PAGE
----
-3

If you follow SOLID, ACID, DRY you will find your way intuitively but needs specific experience. If a simple assumtation resolve to false, have the courage for radical changes.


8

A good guideline that helps knowing when to create a "large", general and abstract solution, and when to just solve the specific problem, is The Rule Of Three. The Rule Of Three is often applied to duplication: i.e. "if code is duplicated more then twice, move it to a function". However it also applies to the abstraction vs. solving-the-specific-problem ...


0

I'd start out by simplifying the problem. If you have N numbers from [A,B], they will add up to a value between N*A and N*B. Just subtract A from each number and N*A from the target X. So, without loss of generality we can look for N numbers between [0, B'] which add up to X'. Again, this can be simplified by dividing X' by B'. The resulting problem is ...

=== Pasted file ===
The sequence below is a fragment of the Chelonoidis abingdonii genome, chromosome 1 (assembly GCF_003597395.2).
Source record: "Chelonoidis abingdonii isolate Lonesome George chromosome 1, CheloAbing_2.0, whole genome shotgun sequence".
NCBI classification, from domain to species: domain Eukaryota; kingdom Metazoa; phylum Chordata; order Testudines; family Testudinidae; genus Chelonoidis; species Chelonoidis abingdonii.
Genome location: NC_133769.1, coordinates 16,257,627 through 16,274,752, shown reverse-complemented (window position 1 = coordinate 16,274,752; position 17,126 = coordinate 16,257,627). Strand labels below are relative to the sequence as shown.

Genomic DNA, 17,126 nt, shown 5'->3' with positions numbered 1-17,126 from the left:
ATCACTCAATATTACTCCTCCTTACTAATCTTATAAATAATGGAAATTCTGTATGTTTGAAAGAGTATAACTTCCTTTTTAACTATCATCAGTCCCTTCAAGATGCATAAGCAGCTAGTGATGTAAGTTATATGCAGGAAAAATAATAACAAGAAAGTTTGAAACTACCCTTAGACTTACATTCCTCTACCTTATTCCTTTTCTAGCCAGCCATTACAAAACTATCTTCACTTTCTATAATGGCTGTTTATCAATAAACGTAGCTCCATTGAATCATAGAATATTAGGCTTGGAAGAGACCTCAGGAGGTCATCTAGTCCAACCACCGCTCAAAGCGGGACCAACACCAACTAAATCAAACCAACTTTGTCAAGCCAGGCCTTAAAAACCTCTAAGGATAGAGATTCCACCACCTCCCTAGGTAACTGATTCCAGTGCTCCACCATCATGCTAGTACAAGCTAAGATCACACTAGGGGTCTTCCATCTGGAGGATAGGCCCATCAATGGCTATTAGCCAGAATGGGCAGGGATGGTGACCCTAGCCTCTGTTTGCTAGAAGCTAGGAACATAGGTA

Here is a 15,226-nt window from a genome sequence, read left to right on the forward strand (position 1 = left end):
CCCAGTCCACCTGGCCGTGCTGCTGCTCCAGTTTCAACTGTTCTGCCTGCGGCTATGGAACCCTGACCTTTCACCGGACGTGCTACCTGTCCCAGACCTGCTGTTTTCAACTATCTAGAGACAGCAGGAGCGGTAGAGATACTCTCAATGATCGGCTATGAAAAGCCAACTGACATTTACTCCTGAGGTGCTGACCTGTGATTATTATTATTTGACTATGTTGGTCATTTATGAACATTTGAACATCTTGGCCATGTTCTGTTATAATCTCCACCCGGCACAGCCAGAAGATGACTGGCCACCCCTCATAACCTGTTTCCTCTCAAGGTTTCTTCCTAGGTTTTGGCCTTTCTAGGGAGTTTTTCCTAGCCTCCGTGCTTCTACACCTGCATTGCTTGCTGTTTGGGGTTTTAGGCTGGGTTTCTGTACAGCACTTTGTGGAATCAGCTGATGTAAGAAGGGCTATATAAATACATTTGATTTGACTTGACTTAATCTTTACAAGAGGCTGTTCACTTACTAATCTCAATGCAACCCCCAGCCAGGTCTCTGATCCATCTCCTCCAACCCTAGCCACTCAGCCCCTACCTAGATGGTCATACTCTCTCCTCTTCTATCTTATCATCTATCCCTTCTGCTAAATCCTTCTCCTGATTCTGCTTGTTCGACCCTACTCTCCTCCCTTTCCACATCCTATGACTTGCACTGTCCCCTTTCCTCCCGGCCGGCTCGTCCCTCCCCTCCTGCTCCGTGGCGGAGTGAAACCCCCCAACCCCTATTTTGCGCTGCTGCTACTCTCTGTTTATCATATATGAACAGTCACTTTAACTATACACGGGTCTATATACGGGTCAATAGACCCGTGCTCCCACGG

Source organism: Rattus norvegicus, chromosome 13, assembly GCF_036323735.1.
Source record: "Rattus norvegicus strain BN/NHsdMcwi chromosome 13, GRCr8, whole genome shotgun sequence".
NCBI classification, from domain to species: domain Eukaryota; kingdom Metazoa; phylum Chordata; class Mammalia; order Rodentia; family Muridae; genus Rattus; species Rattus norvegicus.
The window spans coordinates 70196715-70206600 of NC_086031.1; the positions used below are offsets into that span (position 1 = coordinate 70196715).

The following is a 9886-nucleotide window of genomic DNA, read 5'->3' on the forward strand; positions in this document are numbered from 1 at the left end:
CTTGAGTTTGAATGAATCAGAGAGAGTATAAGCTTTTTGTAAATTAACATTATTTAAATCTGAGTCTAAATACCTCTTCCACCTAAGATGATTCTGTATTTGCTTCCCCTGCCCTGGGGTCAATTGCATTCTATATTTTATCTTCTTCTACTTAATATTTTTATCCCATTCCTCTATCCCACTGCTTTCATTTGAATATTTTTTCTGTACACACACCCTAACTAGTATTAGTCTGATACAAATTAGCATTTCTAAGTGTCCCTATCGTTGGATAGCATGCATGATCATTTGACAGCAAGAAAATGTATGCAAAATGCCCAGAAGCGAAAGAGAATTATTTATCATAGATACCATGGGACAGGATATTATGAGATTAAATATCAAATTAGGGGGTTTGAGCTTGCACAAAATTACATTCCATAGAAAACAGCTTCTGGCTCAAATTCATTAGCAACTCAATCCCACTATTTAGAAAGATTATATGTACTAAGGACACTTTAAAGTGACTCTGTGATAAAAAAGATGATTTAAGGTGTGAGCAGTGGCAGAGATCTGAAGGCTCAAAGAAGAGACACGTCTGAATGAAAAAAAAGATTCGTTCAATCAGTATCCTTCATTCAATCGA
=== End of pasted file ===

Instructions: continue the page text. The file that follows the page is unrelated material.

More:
3

As said before, this question actually doesn't have an answer: The restrictions imposed on the numbers make the randomness questionable at best. However, you could come up with a procedure that returns a list of numbers like that: Let's say we have picked the first two numbers randomly as -0.8 and -0.7. Now the requirement is to come up with 3 'random' ...


3

If "spare time" is defined as the time in between the events, then your list format makes it very easy to convert you list of events to a list of spare times: Add midnight to both the start and end of your list Go over the new list and remove any interval of less than 0 seconds (or whatever threshold you want). With your example events, this would give ...


0